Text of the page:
Publication date: Monday, 8 January 2018
The state’s 13,000 inmates purchased groceries worth about $25 million in the past year, with tinned tuna, instant noodles and soft drink among the most popular food items on the NSW prison ‘buy-ups’ scheme.
Corrective Services NSW provides inmates with only basic food and clothing, so the buy-up system allows them to purchase additional items using their wages or money deposited in their account by families and friends.
Commissioner Peter Severin said the Corrective Services Industries scheme is an important behaviour management tool and saved taxpayers’ money.
“The costs of the items are met by the inmates and the revenue generated covers facilities and operational costs,” Mr Severin said.
“The ability to purchase these goods allows inmates an opportunity to develop a sense of personal responsibility and learn how to budget.”
“These skills can assist them when they leave prison and reintegrate into the community.”
Minister for Corrections David Elliott said the ‘buy-up’ system was a good way to manage inmates because they needed to earn the privilege to purchase items.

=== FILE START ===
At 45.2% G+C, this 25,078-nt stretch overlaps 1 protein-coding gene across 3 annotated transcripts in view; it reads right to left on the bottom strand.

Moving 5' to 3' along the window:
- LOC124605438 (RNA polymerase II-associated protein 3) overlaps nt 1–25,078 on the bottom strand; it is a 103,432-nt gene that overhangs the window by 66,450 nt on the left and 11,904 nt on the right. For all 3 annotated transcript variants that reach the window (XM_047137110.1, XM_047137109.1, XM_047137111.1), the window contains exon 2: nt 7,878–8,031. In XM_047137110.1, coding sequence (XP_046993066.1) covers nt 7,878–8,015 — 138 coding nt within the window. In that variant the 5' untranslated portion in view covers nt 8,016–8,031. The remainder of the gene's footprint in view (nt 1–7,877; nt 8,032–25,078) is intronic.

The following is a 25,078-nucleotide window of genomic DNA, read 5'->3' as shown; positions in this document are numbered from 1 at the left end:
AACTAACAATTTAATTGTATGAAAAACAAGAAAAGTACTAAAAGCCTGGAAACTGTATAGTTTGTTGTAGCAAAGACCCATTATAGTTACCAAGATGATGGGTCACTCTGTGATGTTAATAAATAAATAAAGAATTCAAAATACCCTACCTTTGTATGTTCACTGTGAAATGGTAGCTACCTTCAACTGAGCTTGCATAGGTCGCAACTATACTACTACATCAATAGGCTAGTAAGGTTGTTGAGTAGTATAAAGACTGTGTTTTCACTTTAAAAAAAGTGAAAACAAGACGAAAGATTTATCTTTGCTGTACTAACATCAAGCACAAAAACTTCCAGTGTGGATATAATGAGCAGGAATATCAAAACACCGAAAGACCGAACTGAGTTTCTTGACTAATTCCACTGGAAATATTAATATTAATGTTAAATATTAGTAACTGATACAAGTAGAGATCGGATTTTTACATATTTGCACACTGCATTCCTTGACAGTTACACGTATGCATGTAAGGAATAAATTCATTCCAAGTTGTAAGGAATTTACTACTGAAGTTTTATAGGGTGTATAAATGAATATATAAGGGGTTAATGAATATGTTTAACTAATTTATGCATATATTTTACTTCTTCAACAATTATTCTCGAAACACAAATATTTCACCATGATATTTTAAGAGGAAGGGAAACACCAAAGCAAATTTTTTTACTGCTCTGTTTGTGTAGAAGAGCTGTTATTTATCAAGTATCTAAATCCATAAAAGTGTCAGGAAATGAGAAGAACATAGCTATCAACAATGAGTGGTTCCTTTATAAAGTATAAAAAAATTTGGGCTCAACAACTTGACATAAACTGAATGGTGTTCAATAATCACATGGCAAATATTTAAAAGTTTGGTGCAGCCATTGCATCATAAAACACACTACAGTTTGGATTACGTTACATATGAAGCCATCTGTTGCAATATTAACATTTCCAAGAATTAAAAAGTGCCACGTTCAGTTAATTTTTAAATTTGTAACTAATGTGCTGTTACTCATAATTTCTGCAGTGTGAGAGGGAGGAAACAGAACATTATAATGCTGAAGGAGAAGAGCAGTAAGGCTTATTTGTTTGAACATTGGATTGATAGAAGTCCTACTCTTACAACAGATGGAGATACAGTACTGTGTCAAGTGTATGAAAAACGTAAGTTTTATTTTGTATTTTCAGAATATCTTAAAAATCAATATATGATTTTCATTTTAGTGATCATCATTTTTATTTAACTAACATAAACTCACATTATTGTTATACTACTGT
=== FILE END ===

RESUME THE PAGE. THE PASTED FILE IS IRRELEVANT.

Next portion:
“Prison staff can restrict or ban an inmate’s access to the buy-up service for periods of time as punishment for poor behaviour or breaches of regulations,” Mr Elliott said.
Buy-up systems exist in prisons worldwide and generally follow the same operational procedures. Any profits from the buy-up scheme go back into prison operations.
Inmates’ weekly wages range from $24.60 to $70.55. They can spend up to $100 per week on food items and $100 per month on other grocery items, such as clothing and toiletries. The average weekly spend is about $50.
The top purchases at NSW correctional centres during 2017 were:
1.Singapore noodles – 413,980 packets;
2.Tinned tuna in oil – 411,403 tins;
3.Orange drink powder – 408,190 sachets;
4.Cola-flavoured soft drink – 310,304 cans; and
5.Hot and spicy noodles – 327,320 packets.
Corrective Services Industries Director Steve Thorpe said over the past five years, healthier options have been included that are lower in calories, sugars, salts and higher in fibre.
“The goods on the buy-up list are nominated each year by Inmate Development Committees at each correctional centre,” Mr Thorpe said.
“The nominated items are then reviewed for appropriateness by staff and vetted by CSNSW Operations and Security Branches to ensure there are no security issues with the product.
“Around 190 inmates are currently employed in the buy-up service who pick, pack and process buy-ups across the state while learning skills in warehousing and logistics.”